On the other hand, when the endowment effect is high in the market, and uncertainty is high, salvage value does not impact the information provision strategy. At low levels of uncertainty, however, a high salvage value amplifies the results. Under such circumstances, moderate practices of information provision are beneficial for the retailer and a higher salvage value increases the positive monetary results.

There is an increasing trend in the frequency of product returns in retail markets. The COVID-19 pandemic has further intensified the product return problem while further shifting the customers’ purchases toward e-commerce7, where at least 30% of all products are returned compared to 8.89% in brick-and-mortar stores8. On the other hand, many retailers have been implementing some measures of return leniency to ease the hassle of returns for customers, which in turn increases the frequency and applicability of the product returns. This trend is being further intensified during the COVID-19 pandemic by adopting new policies such as a longer return window time that make product returns even easier9,10. However, the return leniency can be the result of varying factors of time, money, effort, scope, etc.

The research results show the salvage value does not considerably impact the optimal strategies of retailers in adjusting their return leniency level if the profit maximization strategy is solely sought by the retailers. But if the overall social welfare is aimed, including the profit of retailers and utility gain of customers, then salvage value is highly impactful. Following this objective, implementing measures that increase the return leniency is not socially beneficial if the salvage value of the product is relatively low. This is an important result, which illustrates the product return benefit for the customers cannot overweigh the adverse impacts of returns. But when the salvage value is high, higher return leniency is socially beneficial, particularly at low levels of the endowment effect.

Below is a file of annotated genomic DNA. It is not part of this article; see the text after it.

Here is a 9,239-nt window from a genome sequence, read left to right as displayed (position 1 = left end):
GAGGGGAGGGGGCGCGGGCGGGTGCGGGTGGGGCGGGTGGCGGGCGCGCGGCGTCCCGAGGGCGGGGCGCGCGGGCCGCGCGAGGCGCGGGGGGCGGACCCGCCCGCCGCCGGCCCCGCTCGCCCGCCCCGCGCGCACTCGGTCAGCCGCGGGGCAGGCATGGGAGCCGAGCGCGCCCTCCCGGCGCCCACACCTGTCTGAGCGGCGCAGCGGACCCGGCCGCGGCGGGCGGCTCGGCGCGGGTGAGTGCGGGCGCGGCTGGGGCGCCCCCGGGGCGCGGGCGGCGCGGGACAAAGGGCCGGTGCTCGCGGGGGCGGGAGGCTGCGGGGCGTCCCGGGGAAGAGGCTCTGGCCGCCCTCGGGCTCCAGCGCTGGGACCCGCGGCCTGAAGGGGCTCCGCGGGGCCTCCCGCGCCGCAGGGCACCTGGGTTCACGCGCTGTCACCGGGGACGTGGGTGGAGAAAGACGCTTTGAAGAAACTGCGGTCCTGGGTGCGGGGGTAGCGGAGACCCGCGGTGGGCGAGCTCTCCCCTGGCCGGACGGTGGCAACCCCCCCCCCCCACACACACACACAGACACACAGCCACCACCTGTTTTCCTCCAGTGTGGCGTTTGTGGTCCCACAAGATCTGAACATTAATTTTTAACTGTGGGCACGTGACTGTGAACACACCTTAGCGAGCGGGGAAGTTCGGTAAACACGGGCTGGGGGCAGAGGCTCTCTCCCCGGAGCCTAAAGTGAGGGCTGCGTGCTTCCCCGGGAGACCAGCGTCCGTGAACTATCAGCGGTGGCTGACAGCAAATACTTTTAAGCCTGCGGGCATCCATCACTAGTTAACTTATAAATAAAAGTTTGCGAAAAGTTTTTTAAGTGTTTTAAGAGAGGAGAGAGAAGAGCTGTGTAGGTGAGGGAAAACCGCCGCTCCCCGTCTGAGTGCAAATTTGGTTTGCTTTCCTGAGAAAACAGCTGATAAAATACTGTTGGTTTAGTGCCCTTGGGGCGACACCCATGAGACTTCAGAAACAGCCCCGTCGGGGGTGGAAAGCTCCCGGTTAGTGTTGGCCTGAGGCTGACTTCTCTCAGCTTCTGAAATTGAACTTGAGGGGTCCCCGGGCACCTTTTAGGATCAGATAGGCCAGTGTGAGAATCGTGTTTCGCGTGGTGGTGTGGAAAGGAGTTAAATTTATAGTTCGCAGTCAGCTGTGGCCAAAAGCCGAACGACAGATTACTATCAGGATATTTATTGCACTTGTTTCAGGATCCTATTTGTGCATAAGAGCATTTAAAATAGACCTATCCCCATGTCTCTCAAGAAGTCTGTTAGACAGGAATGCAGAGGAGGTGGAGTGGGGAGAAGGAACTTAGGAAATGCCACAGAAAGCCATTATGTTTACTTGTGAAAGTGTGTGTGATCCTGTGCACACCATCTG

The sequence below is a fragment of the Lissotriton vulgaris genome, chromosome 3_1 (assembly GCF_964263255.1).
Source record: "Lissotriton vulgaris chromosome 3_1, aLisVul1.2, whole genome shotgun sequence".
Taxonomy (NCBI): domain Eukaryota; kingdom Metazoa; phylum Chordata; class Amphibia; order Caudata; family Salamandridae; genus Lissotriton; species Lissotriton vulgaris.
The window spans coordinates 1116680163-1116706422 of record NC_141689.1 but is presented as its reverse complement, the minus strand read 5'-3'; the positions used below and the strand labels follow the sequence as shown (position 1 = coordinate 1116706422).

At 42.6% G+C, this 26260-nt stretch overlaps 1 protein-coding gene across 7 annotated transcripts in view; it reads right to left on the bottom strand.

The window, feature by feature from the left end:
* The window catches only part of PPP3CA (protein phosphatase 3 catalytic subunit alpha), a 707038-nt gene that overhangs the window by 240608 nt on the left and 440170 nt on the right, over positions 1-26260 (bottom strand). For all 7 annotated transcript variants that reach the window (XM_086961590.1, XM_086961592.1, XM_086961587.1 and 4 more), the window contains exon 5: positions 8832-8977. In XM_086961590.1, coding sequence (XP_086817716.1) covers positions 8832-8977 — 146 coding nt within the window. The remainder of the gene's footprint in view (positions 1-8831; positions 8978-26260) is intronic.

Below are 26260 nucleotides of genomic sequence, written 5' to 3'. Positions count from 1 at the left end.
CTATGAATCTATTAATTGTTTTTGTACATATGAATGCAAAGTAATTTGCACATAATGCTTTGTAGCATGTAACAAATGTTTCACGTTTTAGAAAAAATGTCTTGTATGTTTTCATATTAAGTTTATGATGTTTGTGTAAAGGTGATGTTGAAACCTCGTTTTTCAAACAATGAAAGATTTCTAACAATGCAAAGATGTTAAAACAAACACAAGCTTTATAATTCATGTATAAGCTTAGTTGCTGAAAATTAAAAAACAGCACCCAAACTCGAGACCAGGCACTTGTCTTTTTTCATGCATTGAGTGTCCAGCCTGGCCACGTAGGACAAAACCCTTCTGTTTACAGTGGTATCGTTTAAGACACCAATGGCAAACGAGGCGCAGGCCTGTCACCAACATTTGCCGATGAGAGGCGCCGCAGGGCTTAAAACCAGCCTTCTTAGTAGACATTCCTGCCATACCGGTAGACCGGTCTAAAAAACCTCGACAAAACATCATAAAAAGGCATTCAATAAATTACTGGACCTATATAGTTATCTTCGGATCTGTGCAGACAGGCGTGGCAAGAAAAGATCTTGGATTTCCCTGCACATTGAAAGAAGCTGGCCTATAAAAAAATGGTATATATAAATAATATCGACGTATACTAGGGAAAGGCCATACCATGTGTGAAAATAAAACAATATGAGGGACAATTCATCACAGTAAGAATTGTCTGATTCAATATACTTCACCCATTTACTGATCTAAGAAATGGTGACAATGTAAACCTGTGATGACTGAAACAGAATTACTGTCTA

1 Leading retailers and brands use Optoro to revise how they process, manage, and sell returned and excess inventory. www.optoro.com
2 Creating Value from Returns this Holiday Season https://rla.org/media/article/view?id=1179
3 Research and Markets – The World’s Largest Market Research Store. https://www.researchandmarkets.com/reports/4911530/the-environmental-impact-of-e-commerce-2020?utm_source=dynamic&utm_medium=GNOM&utm_code=xmpm26&utm_campaign=1344501+-+2020+Report+on+the+Environmental+Impact+of+E-Commerce&utm_exec=joca220gnomd
4 Return Season Hits Hard https://www.pymnts.com/newes/retail/2020/return-season-hits-hard-some-retailers-see-bright-side-of-customer-experience/
5 U.S. Industrial & Logistics ViewPoint: Reverse Logistics Stress Test 2020 https://www.cbre.com/insights/viewpoints/us-industrial-and-logistics-viewpoint-reverse-logistics-stress-test-2020
6 Product Information Strategies to Soothe E-Commerce Returns. Reverse Logistic Magazine, #114.
7 The pandemic has pushed more sales online, and that means more returns, too https://www.post-gazette.com/business/money/2020/09/14/retail-shopping-covid-19-pandemic-sales-online-in-store-returns/stories/202009130028
8 E-commerce Product Return Rate – Statistics and Trends [Infographic] https://www.invespcro.com/blog/ecommerce-product-return-rate-statistics/
9 Pandemic Alters Retail Return Policies https://www.practicalecommerce.com/pandemic-alters-retail-return-policies
10 Retailers face another challenge during coronavirus: Handling returns https://www.cnbc.com/2020/04/14/coronavirus-dealing-with-returns-could-be-bigger-burden-for-retailers.html


Dr. Ali Shirzadeh Chaleshtari, Dr. Ehsan Elahi, Dr. Maling Ebrahimpour
Dr. Ali Shirzadeh Chaleshtari is a Research Scholar at College of Business of University of Rhode Island, and an Adjunct Lecturer at D’Amore-McKim School of Business of Northeastern University and also Babson College. Dr. Ehsan Elahi is an Associate Professor of Management Science at University of Massachusetts Boston. Dr. Maling Ebrahimpour is a Professor and Dean of the College of Business and the Alfred J. Verrecchia-Hasbro Leadership Chair at the University of Rhode Island.